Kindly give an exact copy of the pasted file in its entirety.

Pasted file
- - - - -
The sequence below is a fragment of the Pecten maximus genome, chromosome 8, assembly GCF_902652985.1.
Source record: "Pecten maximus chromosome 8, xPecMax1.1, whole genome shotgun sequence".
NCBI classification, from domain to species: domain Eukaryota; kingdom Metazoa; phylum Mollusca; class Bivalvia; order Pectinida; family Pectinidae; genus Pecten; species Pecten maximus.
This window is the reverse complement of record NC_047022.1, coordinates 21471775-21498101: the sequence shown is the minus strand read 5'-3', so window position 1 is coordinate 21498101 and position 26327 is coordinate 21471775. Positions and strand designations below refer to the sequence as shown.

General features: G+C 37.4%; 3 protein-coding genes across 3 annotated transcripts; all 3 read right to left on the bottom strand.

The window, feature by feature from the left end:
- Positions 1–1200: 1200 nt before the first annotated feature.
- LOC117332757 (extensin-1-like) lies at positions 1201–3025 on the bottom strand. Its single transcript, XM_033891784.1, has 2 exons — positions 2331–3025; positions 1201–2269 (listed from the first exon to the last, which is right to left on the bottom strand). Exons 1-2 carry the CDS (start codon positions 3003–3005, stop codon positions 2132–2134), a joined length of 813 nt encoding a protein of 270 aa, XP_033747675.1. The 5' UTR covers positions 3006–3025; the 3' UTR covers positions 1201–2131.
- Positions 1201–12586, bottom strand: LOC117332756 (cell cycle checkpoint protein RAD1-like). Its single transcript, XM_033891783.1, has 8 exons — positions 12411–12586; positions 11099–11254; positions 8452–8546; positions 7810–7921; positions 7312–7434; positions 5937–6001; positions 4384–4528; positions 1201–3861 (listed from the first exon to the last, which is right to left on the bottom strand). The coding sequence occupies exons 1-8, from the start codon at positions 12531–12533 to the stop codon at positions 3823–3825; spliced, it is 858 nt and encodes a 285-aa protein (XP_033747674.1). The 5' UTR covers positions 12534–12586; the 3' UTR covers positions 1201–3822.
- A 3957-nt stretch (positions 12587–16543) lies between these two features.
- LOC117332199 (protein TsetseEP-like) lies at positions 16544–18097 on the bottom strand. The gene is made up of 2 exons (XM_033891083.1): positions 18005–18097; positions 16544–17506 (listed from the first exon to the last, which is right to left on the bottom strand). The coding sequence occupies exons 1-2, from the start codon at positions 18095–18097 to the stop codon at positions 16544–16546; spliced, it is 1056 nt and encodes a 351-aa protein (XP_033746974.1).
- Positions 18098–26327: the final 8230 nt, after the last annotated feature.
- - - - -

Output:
The sequence below is a fragment of the Pecten maximus genome, chromosome 8, assembly GCF_902652985.1.
Source record: "Pecten maximus chromosome 8, xPecMax1.1, whole genome shotgun sequence".
NCBI classification, from domain to species: domain Eukaryota; kingdom Metazoa; phylum Mollusca; class Bivalvia; order Pectinida; family Pectinidae; genus Pecten; species Pecten maximus.
This window is the reverse complement of record NC_047022.1, coordinates 21471775-21498101: the sequence shown is the minus strand read 5'-3', so window position 1 is coordinate 21498101 and position 26327 is coordinate 21471775. Positions and strand designations below refer to the sequence as shown.

General features: G+C 37.4%; 3 protein-coding genes across 3 annotated transcripts; all 3 read right to left on the bottom strand.

The window, feature by feature from the left end:
- Positions 1–1200: 1200 nt before the first annotated feature.
- LOC117332757 (extensin-1-like) lies at positions 1201–3025 on the bottom strand. Its single transcript, XM_033891784.1, has 2 exons — positions 2331–3025; positions 1201–2269 (listed from the first exon to the last, which is right to left on the bottom strand). Exons 1-2 carry the CDS (start codon positions 3003–3005, stop codon positions 2132–2134), a joined length of 813 nt encoding a protein of 270 aa, XP_033747675.1. The 5' UTR covers positions 3006–3025; the 3' UTR covers positions 1201–2131.
- Positions 1201–12586, bottom strand: LOC117332756 (cell cycle checkpoint protein RAD1-like). Its single transcript, XM_033891783.1, has 8 exons — positions 12411–12586; positions 11099–11254; positions 8452–8546; positions 7810–7921; positions 7312–7434; positions 5937–6001; positions 4384–4528; positions 1201–3861 (listed from the first exon to the last, which is right to left on the bottom strand). The coding sequence occupies exons 1-8, from the start codon at positions 12531–12533 to the stop codon at positions 3823–3825; spliced, it is 858 nt and encodes a 285-aa protein (XP_033747674.1). The 5' UTR covers positions 12534–12586; the 3' UTR covers positions 1201–3822.
- A 3957-nt stretch (positions 12587–16543) lies between these two features.
- LOC117332199 (protein TsetseEP-like) lies at positions 16544–18097 on the bottom strand. The gene is made up of 2 exons (XM_033891083.1): positions 18005–18097; positions 16544–17506 (listed from the first exon to the last, which is right to left on the bottom strand). The coding sequence occupies exons 1-2, from the start codon at positions 18095–18097 to the stop codon at positions 16544–16546; spliced, it is 1056 nt and encodes a 351-aa protein (XP_033746974.1).
- Positions 18098–26327: the final 8230 nt, after the last annotated feature.